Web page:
By the time I was sixteen I went to work with my father every Saturday.  Cross Street Market was an enclosed place, but freezing inside. Dad woke me at five thirty a.m. and by six we were on our way to work. I wore so many layers of clothes I could hardly move. Socks, paper, shoes, boots and I still froze. I couldn’t wear gloves because Dad sold meat and that’s cold. So was the cash register.

Dad’s favorite story that he told everyone, as soon as I got to work, I grabbed money out of the register, and went to the deli for some hot coffee. I did, I needed that coffee to warm up.

It was a grind, long hours and ice cold days. That’s what I remember the most, being so cold all the time.

Every time I ran out for coffee, I’d notice the kids outside the pubs waiting for their parents. They were huddled together to keep warm, and I’m sure they were hungry. I hurt for them, and I’ve never forgotten how they looked.

We sold ox tails, and believe me, Jamie Oliver and Julia Child had nothing on me. I could cut those ox tails like an expert.

I hated working there. I knew I stunk from the long twelve to fourteen hours of work, and the cold chapping my hands until they bled. Coming home and taking off the layers of clothes and socks and newspapers was a sight to behold.

Next Reflections: The Market Burned to the Ground.

Reflections of Me: Be Careful What You Wish For

All that buildup, all that anxious waiting. Well, Tiny came home. It was awful. All she did was cry, day and night. Sounds of wailing, sobbing, crying all day long. I thought the noise would never stop. Tiny was tired, I was tired, and my Mom was tired, but there was no break. At least I could escape going to school, but I still heard the crying in my head. I couldn’t concentrate, I was exhausted.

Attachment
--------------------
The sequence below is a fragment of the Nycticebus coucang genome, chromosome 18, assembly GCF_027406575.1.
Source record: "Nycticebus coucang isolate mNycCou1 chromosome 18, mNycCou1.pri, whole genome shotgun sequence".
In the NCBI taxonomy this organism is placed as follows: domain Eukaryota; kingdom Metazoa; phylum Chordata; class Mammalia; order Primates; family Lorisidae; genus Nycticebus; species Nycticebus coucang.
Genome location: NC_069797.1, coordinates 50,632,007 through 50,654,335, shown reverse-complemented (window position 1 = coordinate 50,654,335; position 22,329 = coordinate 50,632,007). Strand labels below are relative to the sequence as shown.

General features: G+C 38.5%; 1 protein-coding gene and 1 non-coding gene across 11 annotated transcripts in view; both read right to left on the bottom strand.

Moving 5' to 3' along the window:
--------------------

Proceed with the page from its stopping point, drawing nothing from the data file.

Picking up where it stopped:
I helped with the cooking and the cleaning. Seems I never did anything right. Terrible times, none of us could cope. And my parents started fighting and that made it even worse for me.

As Tiny got older, crawling around the house, she smelled everything. Food, people, floors, doors, windows, the crib, everything. Still older, one day she climbed out of her crib. She went into the bathroom, got Crest toothpaste, baby powder, and Comet cleanser. Yes, the washed her crib, my mother’s mahogany furniture, the windows, the floors. It took weeks to get it all cleaned up .I can still see vividly that mess.

Then we found her in the little pantry, somehow she had scraped open the wall and  ate what was inside. Mom called the doctor and he said her body was craving lime? Yuck. By the time she was three or four, when Mom washed the sheets and took them outside to dry, Mom got a phone call and had to go inside. I was sent out to watch her, but she had already washed the sheets through the ashes from our basement stove. How could she have dragged those heavy sheets by herself?  By the time she was five she was into all my things. She followed me everywhere, and still she smelled everything!

To be so happy to have a baby sister, to feeling guilty, to feeling invisible, to being exhausted all the time. Always babysitting, cooking, cleaning. No time for friends, for homework. By this time who cared, not me.

Scared, lonely, upset and crying myself, headaches, I couldn’t cope either.

So when I was sixteen, I confronted my mother. “Mom either I have a nervous breakdown, or I quit school. Your choice.”

I had wanted an education, I wanted to go to college. I wanted to learn. I looked into my mother’s sad eyes, and she shook her head, “I guess you have to quit school.

Summing up my teen years:

Broken dreams, yanked out of my life due to circumstances beyond my control. Whereas once I was encouraged to dream, I was suddenly thrown head first into life.

Come back and read my next chapter of life: Sweet Sixteen, Not For Me

Reflections Of Me: End Of Childhood